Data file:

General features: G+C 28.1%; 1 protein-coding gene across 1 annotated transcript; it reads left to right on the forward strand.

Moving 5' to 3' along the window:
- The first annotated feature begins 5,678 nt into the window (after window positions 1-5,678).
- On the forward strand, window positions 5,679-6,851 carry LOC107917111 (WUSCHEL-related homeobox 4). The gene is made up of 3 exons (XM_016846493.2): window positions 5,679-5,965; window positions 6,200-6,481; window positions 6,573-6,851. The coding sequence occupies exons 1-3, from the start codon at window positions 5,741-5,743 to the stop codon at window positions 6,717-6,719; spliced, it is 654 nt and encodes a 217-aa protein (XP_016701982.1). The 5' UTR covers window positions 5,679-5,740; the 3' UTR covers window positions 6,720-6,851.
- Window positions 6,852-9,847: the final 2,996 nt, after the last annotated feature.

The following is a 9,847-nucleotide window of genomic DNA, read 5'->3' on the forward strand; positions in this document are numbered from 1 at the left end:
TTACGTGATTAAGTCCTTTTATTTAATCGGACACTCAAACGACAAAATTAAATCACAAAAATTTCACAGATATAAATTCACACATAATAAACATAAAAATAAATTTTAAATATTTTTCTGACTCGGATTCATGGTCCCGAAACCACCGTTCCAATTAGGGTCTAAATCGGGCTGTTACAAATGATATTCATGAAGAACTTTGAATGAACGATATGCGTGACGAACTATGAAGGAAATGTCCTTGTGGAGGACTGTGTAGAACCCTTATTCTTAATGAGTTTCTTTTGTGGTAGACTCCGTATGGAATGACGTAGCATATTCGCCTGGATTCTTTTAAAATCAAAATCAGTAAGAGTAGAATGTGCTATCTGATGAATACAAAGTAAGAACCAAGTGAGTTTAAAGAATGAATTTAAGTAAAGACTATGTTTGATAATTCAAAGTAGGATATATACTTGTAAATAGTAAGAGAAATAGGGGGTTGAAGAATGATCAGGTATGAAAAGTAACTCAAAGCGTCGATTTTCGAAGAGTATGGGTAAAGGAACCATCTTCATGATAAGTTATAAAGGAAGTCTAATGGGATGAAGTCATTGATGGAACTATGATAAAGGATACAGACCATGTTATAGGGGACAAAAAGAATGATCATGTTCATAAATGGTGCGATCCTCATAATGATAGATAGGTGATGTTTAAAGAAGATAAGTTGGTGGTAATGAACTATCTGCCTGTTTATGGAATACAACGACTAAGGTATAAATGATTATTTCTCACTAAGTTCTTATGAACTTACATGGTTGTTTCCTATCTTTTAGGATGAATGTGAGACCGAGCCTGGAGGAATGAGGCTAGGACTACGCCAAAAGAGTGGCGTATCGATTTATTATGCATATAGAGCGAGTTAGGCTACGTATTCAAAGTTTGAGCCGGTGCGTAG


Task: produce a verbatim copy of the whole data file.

General features: G+C 28.1%; 1 protein-coding gene across 1 annotated transcript; it reads left to right on the forward strand.

Moving 5' to 3' along the window:
- The first annotated feature begins 5,678 nt into the window (after window positions 1-5,678).
- On the forward strand, window positions 5,679-6,851 carry LOC107917111 (WUSCHEL-related homeobox 4). The gene is made up of 3 exons (XM_016846493.2): window positions 5,679-5,965; window positions 6,200-6,481; window positions 6,573-6,851. The coding sequence occupies exons 1-3, from the start codon at window positions 5,741-5,743 to the stop codon at window positions 6,717-6,719; spliced, it is 654 nt and encodes a 217-aa protein (XP_016701982.1). The 5' UTR covers window positions 5,679-5,740; the 3' UTR covers window positions 6,720-6,851.
- Window positions 6,852-9,847: the final 2,996 nt, after the last annotated feature.

The following is a 9,847-nucleotide window of genomic DNA, read 5'->3' on the forward strand; positions in this document are numbered from 1 at the left end:
TTACGTGATTAAGTCCTTTTATTTAATCGGACACTCAAACGACAAAATTAAATCACAAAAATTTCACAGATATAAATTCACACATAATAAACATAAAAATAAATTTTAAATATTTTTCTGACTCGGATTCATGGTCCCGAAACCACCGTTCCAATTAGGGTCTAAATCGGGCTGTTACAAATGATATTCATGAAGAACTTTGAATGAACGATATGCGTGACGAACTATGAAGGAAATGTCCTTGTGGAGGACTGTGTAGAACCCTTATTCTTAATGAGTTTCTTTTGTGGTAGACTCCGTATGGAATGACGTAGCATATTCGCCTGGATTCTTTTAAAATCAAAATCAGTAAGAGTAGAATGTGCTATCTGATGAATACAAAGTAAGAACCAAGTGAGTTTAAAGAATGAATTTAAGTAAAGACTATGTTTGATAATTCAAAGTAGGATATATACTTGTAAATAGTAAGAGAAATAGGGGGTTGAAGAATGATCAGGTATGAAAAGTAACTCAAAGCGTCGATTTTCGAAGAGTATGGGTAAAGGAACCATCTTCATGATAAGTTATAAAGGAAGTCTAATGGGATGAAGTCATTGATGGAACTATGATAAAGGATACAGACCATGTTATAGGGGACAAAAAGAATGATCATGTTCATAAATGGTGCGATCCTCATAATGATAGATAGGTGATGTTTAAAGAAGATAAGTTGGTGGTAATGAACTATCTGCCTGTTTATGGAATACAACGACTAAGGTATAAATGATTATTTCTCACTAAGTTCTTATGAACTTACATGGTTGTTTCCTATCTTTTAGGATGAATGTGAGACCGAGCCTGGAGGAATGAGGCTAGGACTACGCCAAAAGAGTGGCGTATCGATTTATTATGCATATAGAGCGAGTTAGGCTACGTATTCAAAGTTTGAGCCGGTGCGTAG